“If Colin Powell and George Tenet had walked out … in February 2003 instead of working together on that tainted UN speech … they might have turned everything around. They might have saved the lives and limbs of all those brave US kids and innocent Iraqis, not to mention our world standing and national security.”
— Maureen Dowd, NY Times, 2 May 2007
The truth is a twisted sister and rarely sets men free. The cold bloody truth of the war in Iraq is like a toxic cloud that poisons everything it touches.
If former Secretary of State Colin Powell and former Director of Central Intelligence George Tenet thought they could find absolution in their post-complicit years, they are as delusional as the little man who dreamed of empire and betrayed a nation. If they believed the armor of loyalty and patriotism could shield them from the harsh blow of accountability, they have been drinking from the well of Shakespeare’s Queen Mab.
How now that trinity Medals of Honor awarded Tenet, Paul Bremer and General Tommy Franks have stained the heart of integrity and transformed the very words “presidential honor” into an oxymoron.
Everyone who has grasped the hand of our self-anointed war president now feels the sting of humility and disgrace. Powell is gone. Rumsfeld is gone. Wolfowitz is gone, spiraling down the rabbit hole, wrapped in his own arrogance and cronyism. Ashcroft is gone and Condoleezza Rice has all but vanished from the stage.
The latest diplomatic initiative came and went like a whisper in the night, a token gesture from a token neocon, a one-time renaissance woman who sacrificed the promise of greatness when she consigned her soul to a rabid brain trust bent on the path of war.
As it is for Condoleezza Rice, who might have been a concert pianist or Nobel prizewinner, so it is for the generation that nurtured her and blessed her with the promise of hope.
Shame, where is thy blush? It hides behind masks of honor, loyalty and patriotism.
Among the forgotten coalition of the coerced (our allies in the conquest of the Middle East), Asnar of Spain was first to fall, Musharraf of Pakistan is hanging by a totalitarian thread, and
Britannia’s Blair is cursed to live out his days in the shadow of the Bush wars, as his companions shake their heads and wonder what might have been.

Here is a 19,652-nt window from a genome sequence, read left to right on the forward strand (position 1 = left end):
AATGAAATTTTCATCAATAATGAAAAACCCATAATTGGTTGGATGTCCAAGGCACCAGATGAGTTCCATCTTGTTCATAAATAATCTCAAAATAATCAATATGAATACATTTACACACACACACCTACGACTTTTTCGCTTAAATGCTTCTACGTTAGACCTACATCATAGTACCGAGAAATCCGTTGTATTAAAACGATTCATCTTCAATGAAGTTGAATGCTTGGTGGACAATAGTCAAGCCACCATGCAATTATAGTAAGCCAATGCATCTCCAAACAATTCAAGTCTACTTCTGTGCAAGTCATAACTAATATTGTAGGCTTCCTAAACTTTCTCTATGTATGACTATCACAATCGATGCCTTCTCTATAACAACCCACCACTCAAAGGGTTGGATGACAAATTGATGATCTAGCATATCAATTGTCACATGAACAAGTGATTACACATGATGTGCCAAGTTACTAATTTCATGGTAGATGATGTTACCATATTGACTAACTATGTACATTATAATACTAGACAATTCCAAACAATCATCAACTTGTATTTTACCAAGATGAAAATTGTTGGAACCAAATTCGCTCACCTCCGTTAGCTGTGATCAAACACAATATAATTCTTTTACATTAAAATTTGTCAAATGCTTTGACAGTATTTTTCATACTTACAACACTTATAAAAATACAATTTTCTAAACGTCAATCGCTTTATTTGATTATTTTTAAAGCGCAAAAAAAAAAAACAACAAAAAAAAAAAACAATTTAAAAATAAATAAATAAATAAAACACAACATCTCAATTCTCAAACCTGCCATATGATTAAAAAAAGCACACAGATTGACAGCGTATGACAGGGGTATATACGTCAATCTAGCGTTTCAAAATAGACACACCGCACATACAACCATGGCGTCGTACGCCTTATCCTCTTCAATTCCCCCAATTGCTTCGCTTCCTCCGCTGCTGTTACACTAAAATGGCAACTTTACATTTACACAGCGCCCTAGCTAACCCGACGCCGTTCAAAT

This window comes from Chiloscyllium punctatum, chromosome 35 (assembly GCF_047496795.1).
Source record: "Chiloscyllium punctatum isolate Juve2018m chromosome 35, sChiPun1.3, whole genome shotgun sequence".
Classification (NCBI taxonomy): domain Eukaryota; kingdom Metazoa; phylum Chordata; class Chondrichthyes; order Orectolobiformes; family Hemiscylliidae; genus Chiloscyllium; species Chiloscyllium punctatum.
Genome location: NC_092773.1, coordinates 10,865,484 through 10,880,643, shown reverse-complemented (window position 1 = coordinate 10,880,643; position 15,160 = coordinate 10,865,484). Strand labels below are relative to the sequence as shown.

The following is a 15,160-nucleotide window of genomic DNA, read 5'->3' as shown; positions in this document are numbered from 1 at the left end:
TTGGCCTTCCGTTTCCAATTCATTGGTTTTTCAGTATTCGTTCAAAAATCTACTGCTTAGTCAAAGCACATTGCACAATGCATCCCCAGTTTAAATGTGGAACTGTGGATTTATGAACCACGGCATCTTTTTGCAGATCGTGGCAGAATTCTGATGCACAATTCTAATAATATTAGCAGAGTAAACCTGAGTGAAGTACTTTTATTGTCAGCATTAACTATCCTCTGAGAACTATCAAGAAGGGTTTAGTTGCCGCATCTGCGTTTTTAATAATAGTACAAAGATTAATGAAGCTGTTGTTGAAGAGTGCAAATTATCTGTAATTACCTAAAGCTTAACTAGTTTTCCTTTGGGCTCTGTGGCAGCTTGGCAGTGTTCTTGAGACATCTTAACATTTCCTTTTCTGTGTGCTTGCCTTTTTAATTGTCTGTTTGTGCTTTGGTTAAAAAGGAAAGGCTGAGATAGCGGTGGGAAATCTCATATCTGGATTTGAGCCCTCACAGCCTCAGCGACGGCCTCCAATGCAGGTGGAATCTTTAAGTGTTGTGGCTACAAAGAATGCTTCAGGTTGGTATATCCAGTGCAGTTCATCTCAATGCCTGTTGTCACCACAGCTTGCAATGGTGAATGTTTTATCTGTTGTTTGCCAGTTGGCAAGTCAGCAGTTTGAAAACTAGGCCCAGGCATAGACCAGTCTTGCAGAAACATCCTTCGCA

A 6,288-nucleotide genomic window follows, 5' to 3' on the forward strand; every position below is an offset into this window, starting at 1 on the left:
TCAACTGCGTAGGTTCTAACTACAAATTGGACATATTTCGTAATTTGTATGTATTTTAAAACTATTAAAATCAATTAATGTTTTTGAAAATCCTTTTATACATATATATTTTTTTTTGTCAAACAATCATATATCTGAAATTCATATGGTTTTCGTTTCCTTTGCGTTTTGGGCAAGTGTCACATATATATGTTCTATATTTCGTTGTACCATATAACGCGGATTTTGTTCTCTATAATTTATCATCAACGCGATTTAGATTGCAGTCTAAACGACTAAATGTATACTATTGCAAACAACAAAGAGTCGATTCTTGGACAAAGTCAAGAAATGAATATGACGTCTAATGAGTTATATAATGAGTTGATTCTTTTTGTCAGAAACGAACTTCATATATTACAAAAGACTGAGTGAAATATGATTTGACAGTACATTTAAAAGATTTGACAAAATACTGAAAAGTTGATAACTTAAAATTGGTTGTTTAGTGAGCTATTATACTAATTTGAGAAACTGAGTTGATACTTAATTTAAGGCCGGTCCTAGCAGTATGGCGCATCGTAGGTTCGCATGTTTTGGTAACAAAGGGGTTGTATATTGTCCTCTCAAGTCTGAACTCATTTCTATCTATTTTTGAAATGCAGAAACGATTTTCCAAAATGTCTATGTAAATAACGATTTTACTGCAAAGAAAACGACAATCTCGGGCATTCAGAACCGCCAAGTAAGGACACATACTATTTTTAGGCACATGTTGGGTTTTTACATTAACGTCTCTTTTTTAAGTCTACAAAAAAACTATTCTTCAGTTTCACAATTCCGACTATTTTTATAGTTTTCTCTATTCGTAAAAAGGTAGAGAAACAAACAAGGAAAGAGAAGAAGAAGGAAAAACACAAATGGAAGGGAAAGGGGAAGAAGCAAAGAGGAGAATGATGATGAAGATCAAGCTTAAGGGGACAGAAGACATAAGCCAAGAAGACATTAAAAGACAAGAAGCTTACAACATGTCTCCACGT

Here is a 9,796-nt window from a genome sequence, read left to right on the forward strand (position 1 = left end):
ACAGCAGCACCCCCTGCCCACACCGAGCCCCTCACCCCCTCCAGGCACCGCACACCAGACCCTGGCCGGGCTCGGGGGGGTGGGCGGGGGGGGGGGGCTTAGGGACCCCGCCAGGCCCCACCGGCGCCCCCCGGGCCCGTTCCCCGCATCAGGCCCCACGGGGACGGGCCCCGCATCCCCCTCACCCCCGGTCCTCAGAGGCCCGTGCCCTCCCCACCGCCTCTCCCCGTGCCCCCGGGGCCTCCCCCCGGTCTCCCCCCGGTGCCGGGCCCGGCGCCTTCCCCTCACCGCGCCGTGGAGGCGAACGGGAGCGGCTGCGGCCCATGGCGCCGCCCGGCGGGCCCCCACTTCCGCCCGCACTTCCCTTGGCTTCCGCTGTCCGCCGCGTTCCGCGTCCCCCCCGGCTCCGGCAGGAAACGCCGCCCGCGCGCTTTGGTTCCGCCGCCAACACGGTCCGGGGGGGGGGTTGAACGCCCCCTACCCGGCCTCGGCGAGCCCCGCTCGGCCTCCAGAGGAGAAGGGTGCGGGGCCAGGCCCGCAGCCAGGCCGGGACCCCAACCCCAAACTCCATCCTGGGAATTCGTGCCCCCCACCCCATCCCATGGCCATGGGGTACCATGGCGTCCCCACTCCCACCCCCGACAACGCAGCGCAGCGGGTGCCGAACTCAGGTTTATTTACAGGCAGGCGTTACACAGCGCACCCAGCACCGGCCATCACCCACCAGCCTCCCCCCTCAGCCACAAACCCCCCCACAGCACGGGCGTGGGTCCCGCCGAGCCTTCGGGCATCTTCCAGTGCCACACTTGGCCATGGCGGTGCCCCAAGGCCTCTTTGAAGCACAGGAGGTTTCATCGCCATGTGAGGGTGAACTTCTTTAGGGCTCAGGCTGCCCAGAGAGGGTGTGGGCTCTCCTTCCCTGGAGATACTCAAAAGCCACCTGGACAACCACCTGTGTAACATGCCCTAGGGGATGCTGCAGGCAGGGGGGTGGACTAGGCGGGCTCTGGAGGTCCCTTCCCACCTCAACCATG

As it is for Tony Blair, so it is for the generation of new and bold ideas.
The bell chimes and we think of Rice, Powell and a loss of innocence. The bell tolls and we think of Camelot, the Bay of Pigs and a president who at least knew when to cut his losses. The bell rings out and we remember Rudy Giuliani’s 9-11 testament: “Thank God George Bush is president.” The bell sounds and we think of patriotic boys and girls who will never become fathers and mothers.
The bells echo in the chambers of our collective soul and we wonder if we have finally learned enough to spare future generations the sorrow of an endless cycle of violence and destruction.
As we step forward and look back upon our selves, we reflect that we were the generation with the greatest promise, the greatest moral founding, the greatest hope and vision for transforming the world we inherited, yet we squandered that bountiful promise for the darkest vision an American president has ever advanced.
While we launched a campaign of aggressive war, wars of dominion and economic conquest, our allies in Israel, Pakistan, Philippines, and Russia wandered further from the paths of justice and democracy.
While we led the campaign of denial, the world marched toward global catastrophe.
While we pushed our armed forces to the brink of implosion for a fool’s campaign of horror, we allowed genocide in Darfur to roll on as if the community of nations was obliged to tolerate inhumanity in dark skinned populations.
While we squandered half a trillion in fortune on the destruction of other nations, we allowed a great American city to wallow in virtual ruin, transformed as much by indifference as by an act of nature.
When we hear the bells, we reach inside and mourn a generation lost. We hear and we contemplate the words of John Donne:
“Any man’s death diminishes me because I am involved in mankind: And therefore never send to know for whom the bell tolls; it tolls for thee.”
As of Saturday, May 12, some 3,391 men and women of the American armed forces had died in the Iraq War. The latest:
Army Pfc. Roy L. Jones III, 21 of Houston, Texas.
Army Sgt. Jason W. Vaughn, 29 of Luka, Mississippi.